Matthew Caruana Galizia called on the European Union to establish an FBI-style police organisation to tackle cross-border crime, arguing that such a move could prevent other journalists from suffering the fate of his mother, the late Daphne Caruana Galizia.
“The EU is like how the USA was in the 19th century before the FBI was set up, when it was basically a Wild West where everyone did what they wanted,” Caruana Galizia said. “It’s very difficult to tackle cross-border crime and I think it’s time to start a discussion about supranational collaborative policing, with judicial authority, within the EU.”
“Not like Europol, which is a political body and which basically functions as a call centre. That doesn’t work, and this is why we’re in this situation, with our various political systems corrupted by Azerbaiajn and journalists being assassinated. We need to prevent things form reaching this stage.”
Caruana Galizia was addressing a public hearing of the European Parliament’s TAX 3 committee, along with Reuters and Daphne Project journalist Stephen Grey, who last year helped break the news that the secret Dubai company 17 Black belongs to Tumas Group CEO Yorgen Fenech.
In his speech, he described Prime Minister Joseph Muscat, his chief of staff Keith Schembri, Tourism Minister Konrad Mizzi, Nexia BT partners Brian Tonna and Karl Cini, Yorgen Fenech, and Azeri state-owned energy company Socar as “forming part of an organised criminal conspiracy, created to illegally profit from the privatisation of Malta’s energy sector.”
This is his theory.
Matthew Caruana Galizia accused Joseph Muscat of forming part of an organised criminal conspiracy
“In 2013, these people operated as part of a broader effort around Joseph Muscat’s official campaign to privatise Malta’s energy sector and grant the national power generation contract to a private monopoly that would operate a gas-powered turbine. The stated political goal was to reduce electricity bills.”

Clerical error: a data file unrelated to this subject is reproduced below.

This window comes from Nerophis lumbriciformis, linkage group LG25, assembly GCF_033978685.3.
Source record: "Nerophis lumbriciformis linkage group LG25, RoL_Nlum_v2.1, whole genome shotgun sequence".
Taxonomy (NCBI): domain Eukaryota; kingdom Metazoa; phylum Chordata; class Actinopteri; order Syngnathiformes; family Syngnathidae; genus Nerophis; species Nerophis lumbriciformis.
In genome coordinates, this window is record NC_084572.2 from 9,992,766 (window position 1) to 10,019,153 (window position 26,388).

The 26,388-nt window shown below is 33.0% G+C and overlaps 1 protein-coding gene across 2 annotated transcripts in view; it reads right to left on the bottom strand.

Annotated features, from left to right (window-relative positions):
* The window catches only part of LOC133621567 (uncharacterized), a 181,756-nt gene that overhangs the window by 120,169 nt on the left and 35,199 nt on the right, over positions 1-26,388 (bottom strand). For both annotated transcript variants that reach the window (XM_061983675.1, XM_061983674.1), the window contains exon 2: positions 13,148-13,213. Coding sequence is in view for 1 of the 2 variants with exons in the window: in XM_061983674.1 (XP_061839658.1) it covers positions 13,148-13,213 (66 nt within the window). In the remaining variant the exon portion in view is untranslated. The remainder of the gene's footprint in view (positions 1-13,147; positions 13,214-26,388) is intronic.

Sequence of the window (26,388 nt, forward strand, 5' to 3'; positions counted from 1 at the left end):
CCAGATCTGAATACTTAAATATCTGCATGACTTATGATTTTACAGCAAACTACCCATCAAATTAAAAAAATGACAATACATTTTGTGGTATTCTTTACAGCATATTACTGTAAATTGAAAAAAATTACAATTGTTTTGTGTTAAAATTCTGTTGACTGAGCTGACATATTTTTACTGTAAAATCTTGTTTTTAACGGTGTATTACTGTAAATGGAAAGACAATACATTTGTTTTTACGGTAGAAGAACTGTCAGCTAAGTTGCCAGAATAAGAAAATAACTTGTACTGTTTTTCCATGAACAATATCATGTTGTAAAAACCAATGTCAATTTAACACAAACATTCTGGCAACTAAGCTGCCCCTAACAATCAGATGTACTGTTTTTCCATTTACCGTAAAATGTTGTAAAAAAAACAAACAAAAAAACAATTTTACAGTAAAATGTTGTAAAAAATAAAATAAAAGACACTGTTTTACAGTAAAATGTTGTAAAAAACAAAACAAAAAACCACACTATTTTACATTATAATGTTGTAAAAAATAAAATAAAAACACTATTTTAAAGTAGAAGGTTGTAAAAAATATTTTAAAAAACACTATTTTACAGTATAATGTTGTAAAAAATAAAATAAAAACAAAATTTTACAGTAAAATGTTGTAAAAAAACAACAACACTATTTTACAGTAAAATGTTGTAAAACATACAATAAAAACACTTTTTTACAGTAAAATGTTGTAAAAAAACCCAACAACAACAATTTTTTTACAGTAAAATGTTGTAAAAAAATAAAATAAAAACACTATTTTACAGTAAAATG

“Following Joseph Muscat’s election to power, the deal was awarded by opaque public tender to a business consortium incorporated as ElectroGas Malta Ltd in a process widely perceived as having been corrupted.”
“The selection board for this public tender was officially chaired by Brian Tonna, the private accountant of Konrad Mizzi and Keith Schembri.”
“In private briefings I have held with state intelligence officials of other EU member states, they have described this deal as completely corrupt with 100% certainty.”
“Using a credit line that is guaranteed by the Maltese government, ElectroGas is bound by an undisclosed deal to purchase gas from Azerbaijan’s state oil company at double the market rate. The Maltese public wasn’t given the choice of buying cheaper electricity from the existing Malta-Sicily interconnecter, which instead served as back-up during frequent failures at the gas powered plant.”
“Now Socar owns 33% of ElectroGas via a Swiss company. Each year, it buys an estimated 14 million units of gas from Royal Dutch Shell, paying an estimated $113 million for shipment at prices fixed by international market rates. It then sells ElectroGas that same amount of gas but charges $153 million, meaning it pockets $43 million on every transaction for doing absolutely nothing.”